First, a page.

ALSO AN ADVANCE REVIEW: Deadpool #1

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jdw1 ALSO AN ADVANCE REVIEW: Deadpool #1

Deadpool enters the Marvel Now orbit with— no, wait, I’ve already written that. Gerry Duggan, Brian Posehn and Tony Moore are the creative team relaunching Marvel’s Mischievous Mercenary, with a book which manages to pull off a series of funny jokes. Interestingly enough though… most of them don’t involve Deadpool himself.

That’s not a knock on the book, particularly. The first issue is surprisingly strong, and certainly one of the better issues of Deadpool in a solid while. The storytelling is the key here, with Duggan’s plotting (my assumption, apologies if wrong, is that Duggan does most of the structural and dialogue work here, buoyed with ideas and creative suggestion from Posehn) making sure that the premise of the book doesn’t grow stale. And that premise is promisingly crazy: somebody has brought all the dead Presidents of the United States back to life. And now they’re all mad zombies. 

Once that reveal is made, the story snaps away quickly, aware that simply showcasing a succession of zombified presidents will tire the joke out far too soon. At this point, it’s clear that this is far less of a random grab-bag and a more structured, thought out storyline. And the storyline is definitely funny, with several great lines, many of them from the varying presidents. However, the dialogue isn’t the only source of humour. The actual pacing and scene shifts in the issue are funny in and of themselves, transitioning neatly between sequences with tongue in cheek each time. And then there’s Tony Moore.

Moore’s artwork is great here, resisting the urge to make things as cartoony as they could be. His use of timing in the panels is very well done, and he adds to the jokes of the script, rather than takes away from them. He also seems to be taking particular delight in making the book incredibly gory and vulgar, taking all the violence and gleefully making it as over-the-top as possible. The entrance of Deadpool is a particular ‘highlight’ in this regard. It’s crazy, and so clearly done to cause a reaction that it’s a genuine joy to see what depths Moore will take us to next. Not for kids, this. Or perhaps — especially for kids? And of course, the mighty Val Staples takes all this in his stride, with some great flickers and touches of colour as he gives the book a distinctive tone and feel.

This does bring us to the Deadpool problem here. With a more concrete central story and structured take to the world of Deadpool, the eponymous merc-for-hire actually feels a little out of place in his own book. His quips and referneces – half of which, granted, I’ve never gotten because I’m a little Englander – fall flat when compared to the funnier one-liners thrown out by his supporting cast. And this isn’t just the villainous presidents themselves, but also the characters who find themselves fighting back against the zombie Prezzes. Deadpool says something random but not necessarily funny… and is then out-quipped by the woman stood to his right.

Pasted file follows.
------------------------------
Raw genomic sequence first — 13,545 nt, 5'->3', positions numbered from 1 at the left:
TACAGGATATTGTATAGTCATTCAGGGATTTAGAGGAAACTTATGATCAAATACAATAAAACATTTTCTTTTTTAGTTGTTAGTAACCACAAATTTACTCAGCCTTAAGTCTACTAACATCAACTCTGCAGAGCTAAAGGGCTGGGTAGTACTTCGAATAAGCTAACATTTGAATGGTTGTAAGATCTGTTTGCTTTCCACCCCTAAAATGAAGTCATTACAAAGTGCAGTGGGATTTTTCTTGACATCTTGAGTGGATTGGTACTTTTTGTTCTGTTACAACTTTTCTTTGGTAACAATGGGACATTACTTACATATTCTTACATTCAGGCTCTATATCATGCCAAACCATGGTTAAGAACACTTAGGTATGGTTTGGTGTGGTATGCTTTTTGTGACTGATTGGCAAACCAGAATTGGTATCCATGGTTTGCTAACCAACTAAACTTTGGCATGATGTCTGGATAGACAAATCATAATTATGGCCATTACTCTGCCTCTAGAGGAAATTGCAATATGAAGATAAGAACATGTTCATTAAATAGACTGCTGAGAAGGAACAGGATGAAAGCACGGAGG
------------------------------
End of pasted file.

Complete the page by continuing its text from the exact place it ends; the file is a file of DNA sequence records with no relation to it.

That problem aside, Deadpool #1 is a fun opening issue for a series which feels like it suddenly has a whole new burst of confidence. It’s an entertaining start, which establishes a mission statement quickly… and then throws a pile of blood, quips, and zombies at it. If the creative team can keep momentum going at this pace, we should be in for a very entertaining series, actually.

Comments

  1. Torsten Adair says:

    Kinda reminds me of iZombie… which makes me wonder what Mike Allred would do with Deadpool.

    Hmmm… Deadpool and Madman are kinda similar, but different. That would make a cool Team-Up!

Trackbacks

  1. [...] The Beat – Deadpool #1 [...]

  2. [...] Steve Morris, The Beat: “Moore’s artwork is great here, resisting the urge to make things as cartoony as they could be. His use of timing in the panels is very well done, and he adds to the jokes of the script, rather than takes away from them. He also seems to be taking particular delight in making the book incredibly gory and vulgar, taking all the violence and gleefully making it as over-the-top as possible. The entrance of Deadpool is a particular ‘highlight’ in this regard. It’s crazy, and so clearly done to cause a reaction that it’s a genuine joy to see what depths Moore will take us to next. Not for kids, this. Or perhaps — especially for kids? And of course, the mighty Val Staples takes all this in his stride, with some great flickers and touches of colour as he gives the book a distinctive tone and feel.” [...]

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